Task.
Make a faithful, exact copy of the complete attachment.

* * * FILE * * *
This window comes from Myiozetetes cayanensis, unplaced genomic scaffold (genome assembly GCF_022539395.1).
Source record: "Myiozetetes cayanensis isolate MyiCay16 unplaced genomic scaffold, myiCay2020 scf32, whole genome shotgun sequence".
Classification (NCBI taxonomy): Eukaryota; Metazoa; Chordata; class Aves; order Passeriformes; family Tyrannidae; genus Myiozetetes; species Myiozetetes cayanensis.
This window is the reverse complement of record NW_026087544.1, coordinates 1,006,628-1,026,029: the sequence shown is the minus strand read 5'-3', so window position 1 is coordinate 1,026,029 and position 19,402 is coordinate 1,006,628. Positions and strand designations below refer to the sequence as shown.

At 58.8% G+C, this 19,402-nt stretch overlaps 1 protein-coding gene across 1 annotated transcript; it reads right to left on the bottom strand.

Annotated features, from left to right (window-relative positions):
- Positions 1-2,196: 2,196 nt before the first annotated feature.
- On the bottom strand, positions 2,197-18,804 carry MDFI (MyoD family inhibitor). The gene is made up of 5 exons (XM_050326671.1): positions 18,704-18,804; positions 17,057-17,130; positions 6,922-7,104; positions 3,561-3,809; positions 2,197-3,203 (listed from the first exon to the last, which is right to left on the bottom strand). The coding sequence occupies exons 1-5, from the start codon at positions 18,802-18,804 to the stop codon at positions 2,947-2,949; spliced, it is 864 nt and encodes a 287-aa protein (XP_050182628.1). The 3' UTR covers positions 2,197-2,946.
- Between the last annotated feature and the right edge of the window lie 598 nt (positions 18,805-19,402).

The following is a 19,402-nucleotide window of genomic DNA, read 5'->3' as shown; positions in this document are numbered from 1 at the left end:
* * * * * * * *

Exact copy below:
This window comes from Myiozetetes cayanensis, unplaced genomic scaffold (genome assembly GCF_022539395.1).
Source record: "Myiozetetes cayanensis isolate MyiCay16 unplaced genomic scaffold, myiCay2020 scf32, whole genome shotgun sequence".
Classification (NCBI taxonomy): Eukaryota; Metazoa; Chordata; class Aves; order Passeriformes; family Tyrannidae; genus Myiozetetes; species Myiozetetes cayanensis.
This window is the reverse complement of record NW_026087544.1, coordinates 1,006,628-1,026,029: the sequence shown is the minus strand read 5'-3', so window position 1 is coordinate 1,026,029 and position 19,402 is coordinate 1,006,628. Positions and strand designations below refer to the sequence as shown.

At 58.8% G+C, this 19,402-nt stretch overlaps 1 protein-coding gene across 1 annotated transcript; it reads right to left on the bottom strand.

Annotated features, from left to right (window-relative positions):
- Positions 1-2,196: 2,196 nt before the first annotated feature.
- On the bottom strand, positions 2,197-18,804 carry MDFI (MyoD family inhibitor). The gene is made up of 5 exons (XM_050326671.1): positions 18,704-18,804; positions 17,057-17,130; positions 6,922-7,104; positions 3,561-3,809; positions 2,197-3,203 (listed from the first exon to the last, which is right to left on the bottom strand). The coding sequence occupies exons 1-5, from the start codon at positions 18,802-18,804 to the stop codon at positions 2,947-2,949; spliced, it is 864 nt and encodes a 287-aa protein (XP_050182628.1). The 3' UTR covers positions 2,197-2,946.
- Between the last annotated feature and the right edge of the window lie 598 nt (positions 18,805-19,402).

The following is a 19,402-nucleotide window of genomic DNA, read 5'->3' as shown; positions in this document are numbered from 1 at the left end: